As a Bruriah alumnus from Mrs. Newman’s “earlier” days at Bruriah, (I was in the first 9th grade to be in the present main building which we had lovingly referred to as “the new building” at that time…) and as a sister, sister in law, aunt and mother to numerous Bruriah alumni – Mrs. Newman was not just “a principal” – she was a legacy. She hired amazing faculty who introduced us to Tanach, Historia, Halacha, and Hashkafah on a much higher level than we ever thought possible. These mechanchos were wonderful role models for us and helped to shape the way we and our daughters are building our own “batim ne’emanin b’Yisrael“.

Support Israel

Friday, November 30th, 2012

This image was created by Lily Polonetsky of Teaneck, NJ. Lily is 12 years old and a student at Yavneh Academy.

Events In The West

Thursday, November 29th, 2012

Prayers for Israel: All over the West Coast, from San Diego to San Francisco to Los Angeles inland to Arizona, and from Las Vegas to Texas to Utah, prayer sessions are taking place daily in shuls and yeshivas for the state of Israel and its IDF. Those who can’t attend the public sessions are saying those same prayers at home. We all hope that by the time you read this, peace will prevail in Israel.

Events In The West: On December 14, YICC will hold a freilich Kabbalat Shabbat davening, led by Yehuda Solomon… From December 24-28, Merkaz HaTorah Community Kollel in the Pico-Robertson area of L.A. will host a yarchei kallah.

Shul News: The latest strategy to get teens to come to minyan on their days off from school and on Sundays is the offer of raffles, featuring sports clothes from hometown teams with snacks following the davening.

LA JOLLA, CALIFORNIA

Mazel Tov – Births: Raphy and Michal Shapiro, a daughter… Adam and Joy Kushnir, a daughter.

Mazel Tov – Bar Mitzvah: Eitan Feifel, son of David and Meira Feifel.

LOS ANGELES, CALIFORNIA

Mazel Tov – Births: Yosef and Sima Bondi, a daughter (Grandparents Howard and Gity Gluck; Great-grandmother Shirley Gluck)… Noah and Marissa Streit, a son (Grandparents Aric and Mary Streit)… Rabbi David and Dr. Ayala Levine, a son (Grandfather Dr. Robert Levine)… Richard and Charlotte Glaser, a son (Grandparents Joseph and Laurene Agi)… Seth and Jenna Rubin, a son… Avi and Aliza Gruen, a daughter (Grandparents Jeff and Judy Gruen; Manny and Sharon Saltiel)… Katriel and Sonia Green, a son… Yosi and Menucha Burston, a daughter… Yoel and Vani Hess, a daughter… Alon and Orlie Zak, a son… Yoni and Chaya Udkoff, a son (Grandparents Drs. Ranon and Rivkah Udkoff of Westlake Village, CA)… Joe and Rochel Socher, a daughter.

Mazel Tov – Bar Mitzvahs: Jonah Kaye, son of Barry and Nancy Kaye… Yuval Harary, son of Avishay and Ravit Harary… Avi Klein, son of Kolev and Shoshi Klein… Yochanan Gabaie, son of Albert and Fardeih Gabaie… Benjamin Goldstein, son of Joey and Tracy Goldstein… Jacob Weiss, son of David and Michele Weiss.

Mazel Tov – Engagements: Bracha Stolz, daughter of Joseph and Judith Stolz, to Moshe Hildesheim of Lakewood, NJ… Toby Weiner, daughter of Rabbi Avraham and Frumie Weiner, to Yosef Perkal… Daniela Mordecai, daughter of Dr. David Mordecai, to Dov Kracoff… Chaim Abramson, son of Naftoli and Susan Abramson, to Devorah Elefant… Ayla Simons, daughter of Dr. Steve and Doni Simons, to Betzalel Levin, son of Daniel and Nancy Levin.

Mazel Tov – Weddings: Harry Etra, son of Don and Paula Etra, to Daniella Schwartz… Tzivya Isaacs, daughter of Yaakov and Rayme Isaacs, to Yehuda Newman.

OAKLAND, CALIFORNIA

Mazel Tov – Bar Mitzvah: Jacob Rubenstein, son of Zev and Janet Rubenstein.

VALLEY VILLAGE, CALIFORNIA

Mazel Tov – Births: Yechiel and Chavi Leifer of Lakewood, NJ, a son (Grandparents Rabbi Shelaim and Esther Furst)… Avi and Yael Pinsky of Teaneck, NJ, a daughter (Grandparents Barry Pinsky and Linda Scharlin).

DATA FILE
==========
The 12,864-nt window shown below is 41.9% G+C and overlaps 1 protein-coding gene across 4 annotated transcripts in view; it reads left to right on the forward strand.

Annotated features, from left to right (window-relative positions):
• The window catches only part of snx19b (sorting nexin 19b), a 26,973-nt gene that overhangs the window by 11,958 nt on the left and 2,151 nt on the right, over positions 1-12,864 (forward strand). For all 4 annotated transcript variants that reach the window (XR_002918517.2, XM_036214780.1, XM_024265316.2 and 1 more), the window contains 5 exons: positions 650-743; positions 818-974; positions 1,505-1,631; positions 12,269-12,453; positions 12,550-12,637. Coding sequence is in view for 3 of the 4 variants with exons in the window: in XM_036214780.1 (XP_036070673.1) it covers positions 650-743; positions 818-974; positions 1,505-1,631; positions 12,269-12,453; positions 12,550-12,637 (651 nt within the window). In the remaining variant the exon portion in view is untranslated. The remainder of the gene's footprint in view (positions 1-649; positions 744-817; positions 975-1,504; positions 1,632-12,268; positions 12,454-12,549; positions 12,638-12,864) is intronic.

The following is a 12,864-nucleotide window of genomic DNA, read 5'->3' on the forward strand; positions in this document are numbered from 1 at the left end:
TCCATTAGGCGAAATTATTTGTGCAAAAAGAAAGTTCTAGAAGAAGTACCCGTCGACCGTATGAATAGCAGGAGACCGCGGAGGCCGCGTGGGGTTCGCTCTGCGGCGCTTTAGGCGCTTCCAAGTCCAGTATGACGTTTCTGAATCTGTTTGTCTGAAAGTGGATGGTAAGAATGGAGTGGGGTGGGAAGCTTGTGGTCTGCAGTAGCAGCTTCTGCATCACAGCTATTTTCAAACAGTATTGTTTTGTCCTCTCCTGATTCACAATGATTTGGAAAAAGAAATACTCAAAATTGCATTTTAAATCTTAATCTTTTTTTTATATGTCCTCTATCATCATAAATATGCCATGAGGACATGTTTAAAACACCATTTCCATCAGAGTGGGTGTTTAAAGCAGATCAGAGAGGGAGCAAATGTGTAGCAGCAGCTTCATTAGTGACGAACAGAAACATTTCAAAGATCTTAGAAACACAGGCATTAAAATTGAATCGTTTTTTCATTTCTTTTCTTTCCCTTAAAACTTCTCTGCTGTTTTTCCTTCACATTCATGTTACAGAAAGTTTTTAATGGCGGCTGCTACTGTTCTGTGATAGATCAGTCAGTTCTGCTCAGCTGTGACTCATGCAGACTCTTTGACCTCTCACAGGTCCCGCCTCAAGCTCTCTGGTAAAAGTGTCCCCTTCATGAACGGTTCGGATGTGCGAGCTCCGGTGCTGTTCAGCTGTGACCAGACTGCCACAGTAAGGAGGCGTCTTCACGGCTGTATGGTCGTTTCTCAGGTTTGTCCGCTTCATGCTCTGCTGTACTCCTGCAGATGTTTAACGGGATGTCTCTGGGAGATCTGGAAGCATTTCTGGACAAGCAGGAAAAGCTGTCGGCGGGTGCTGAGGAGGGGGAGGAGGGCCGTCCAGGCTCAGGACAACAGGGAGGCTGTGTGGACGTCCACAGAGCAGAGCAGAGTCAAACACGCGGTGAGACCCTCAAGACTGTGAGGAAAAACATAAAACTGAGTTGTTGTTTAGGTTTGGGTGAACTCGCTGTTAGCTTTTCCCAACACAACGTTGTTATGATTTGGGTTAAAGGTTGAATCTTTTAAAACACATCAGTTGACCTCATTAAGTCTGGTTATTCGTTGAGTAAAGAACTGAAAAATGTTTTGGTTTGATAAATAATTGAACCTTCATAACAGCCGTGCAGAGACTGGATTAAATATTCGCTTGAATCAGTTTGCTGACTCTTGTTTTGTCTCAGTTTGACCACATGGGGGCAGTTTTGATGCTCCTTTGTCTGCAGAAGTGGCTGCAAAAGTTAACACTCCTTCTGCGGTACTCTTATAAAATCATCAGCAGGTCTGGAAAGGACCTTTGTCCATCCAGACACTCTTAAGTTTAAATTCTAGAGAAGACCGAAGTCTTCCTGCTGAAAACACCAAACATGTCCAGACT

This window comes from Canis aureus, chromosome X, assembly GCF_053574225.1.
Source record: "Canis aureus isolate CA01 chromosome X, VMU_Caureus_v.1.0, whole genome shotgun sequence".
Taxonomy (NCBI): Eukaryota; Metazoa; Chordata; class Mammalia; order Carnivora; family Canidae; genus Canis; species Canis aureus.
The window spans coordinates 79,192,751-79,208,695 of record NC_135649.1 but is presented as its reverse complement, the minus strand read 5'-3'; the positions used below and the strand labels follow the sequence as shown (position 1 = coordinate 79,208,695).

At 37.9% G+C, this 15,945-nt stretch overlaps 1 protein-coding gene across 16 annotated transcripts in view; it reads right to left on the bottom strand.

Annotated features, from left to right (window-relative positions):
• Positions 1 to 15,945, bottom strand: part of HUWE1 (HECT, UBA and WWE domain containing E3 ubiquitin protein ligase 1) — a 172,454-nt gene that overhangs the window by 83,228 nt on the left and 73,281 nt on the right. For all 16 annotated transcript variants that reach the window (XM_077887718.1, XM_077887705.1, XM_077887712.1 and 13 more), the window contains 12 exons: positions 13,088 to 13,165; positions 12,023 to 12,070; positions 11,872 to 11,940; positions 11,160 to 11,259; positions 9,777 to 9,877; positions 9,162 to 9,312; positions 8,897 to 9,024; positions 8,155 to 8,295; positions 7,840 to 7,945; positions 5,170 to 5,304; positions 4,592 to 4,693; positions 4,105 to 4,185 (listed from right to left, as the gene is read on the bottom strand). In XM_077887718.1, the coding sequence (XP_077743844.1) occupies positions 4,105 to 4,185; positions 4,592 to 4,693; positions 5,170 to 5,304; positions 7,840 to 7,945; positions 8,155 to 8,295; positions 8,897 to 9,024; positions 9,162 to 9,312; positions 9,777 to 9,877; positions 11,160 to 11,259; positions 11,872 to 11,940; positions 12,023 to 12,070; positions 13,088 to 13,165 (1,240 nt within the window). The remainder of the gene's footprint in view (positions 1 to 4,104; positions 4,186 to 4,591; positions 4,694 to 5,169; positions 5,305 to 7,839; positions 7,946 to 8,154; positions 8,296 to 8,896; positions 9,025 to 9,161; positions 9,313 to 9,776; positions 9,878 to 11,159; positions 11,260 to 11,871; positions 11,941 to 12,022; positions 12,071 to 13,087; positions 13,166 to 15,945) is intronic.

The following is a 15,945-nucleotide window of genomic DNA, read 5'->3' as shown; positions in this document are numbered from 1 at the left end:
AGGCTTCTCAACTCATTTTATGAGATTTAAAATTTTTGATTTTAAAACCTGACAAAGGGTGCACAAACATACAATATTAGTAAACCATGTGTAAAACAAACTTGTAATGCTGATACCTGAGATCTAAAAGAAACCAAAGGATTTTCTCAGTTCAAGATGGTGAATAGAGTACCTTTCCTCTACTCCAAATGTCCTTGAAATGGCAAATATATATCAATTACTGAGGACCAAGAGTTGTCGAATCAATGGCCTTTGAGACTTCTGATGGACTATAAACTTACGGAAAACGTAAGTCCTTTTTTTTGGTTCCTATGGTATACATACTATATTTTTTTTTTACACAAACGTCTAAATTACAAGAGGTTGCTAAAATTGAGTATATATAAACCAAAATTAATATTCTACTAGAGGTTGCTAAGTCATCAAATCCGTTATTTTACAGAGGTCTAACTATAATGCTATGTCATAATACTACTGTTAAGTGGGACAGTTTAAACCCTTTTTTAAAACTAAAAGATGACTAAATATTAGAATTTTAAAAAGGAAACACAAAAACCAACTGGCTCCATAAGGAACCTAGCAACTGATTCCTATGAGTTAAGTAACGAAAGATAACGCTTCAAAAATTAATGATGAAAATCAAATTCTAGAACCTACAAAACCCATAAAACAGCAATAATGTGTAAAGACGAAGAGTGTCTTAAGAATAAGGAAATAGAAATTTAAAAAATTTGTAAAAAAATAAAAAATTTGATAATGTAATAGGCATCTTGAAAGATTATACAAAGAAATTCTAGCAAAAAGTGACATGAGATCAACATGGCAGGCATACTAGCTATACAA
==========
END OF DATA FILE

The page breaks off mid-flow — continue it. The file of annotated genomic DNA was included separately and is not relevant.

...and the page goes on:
Mazel Tov – Bar Mitzvah: Simcha Rauch, son of Rabbi Zev and Rochel Rauch.

DENVER, COLORADO

Mazel Tov – Birth: Rabbi Marc and Sara Gitler, a daughter.

Letters To The Editor

Wednesday, November 28th, 2012

The Problem With Rice (I)

I don’t know how those members of the Black Congressional Caucus who labeled criticism of UN ambassador Susan Rice racist and sexist got away with it (“In the Matter of Susan Rice,” editorial, Nov. 23).

She was being challenged because she created a false impression to the public at large, claiming the death of the American ambassador in Libya was not the result of a terrorist attack.

It is indisputable that she did so, though whether she did it knowingly is not yet known. I fail to see any connection to her race or sex in such criticism. I have no doubt that if a white male official did the same thing, he would be similarly criticized. Are those aforementioned members of Congress suggesting otherwise?

Gilbert Rosenberg
(Via E-Mail)

The Problem With Rice (II)

President Obama came into office with a plan to create more balance between America’s relationship with both Israel and the Muslim world. Political reality, however, got in the way and soon forced a midcourse correction. Susan Rice came to office with him but, relatively immune to politics, she remains an unconverted true believer.

I don’t know how much discretion she will have as secretary of state as far as Israel is concerned or how much President Obama will rely on her advice. I do know that at the very least she presents an unacceptable risk.

Rose Ellen Blatt
(Via E-Mail)

The Jewish Vote (I)

I found Rabbi Steven Pruzansky’s front-page essay last week (“The Jewish Vote: Same Old, Same Old”) very illuminating. It certainly got me thinking.

I agree with him that cold logic should have drawn most Jews to the Republican Party in the past few election cycles. As he demonstrates quite eloquently, in terms of values and issues we generally are more compatible with Republicans than with Democrats. However, I think it must also be stressed that American Jews continue to worry about their future as a very small minority and are more comfortable with a political party that is seen, rightly or not, as protective rather than merely tolerant of its citizens.

Lawrence Hyman
(Via E-Mail)

The Jewish Vote (II)

The same week Rabbi Pruzansky penned a sour grapes column following the Democratic Party’s sweep of the Jewish vote, an important story was taking place across the ocean. Israel was fighting a defensive war against Hamas, and President Obama demonstrated real leadership.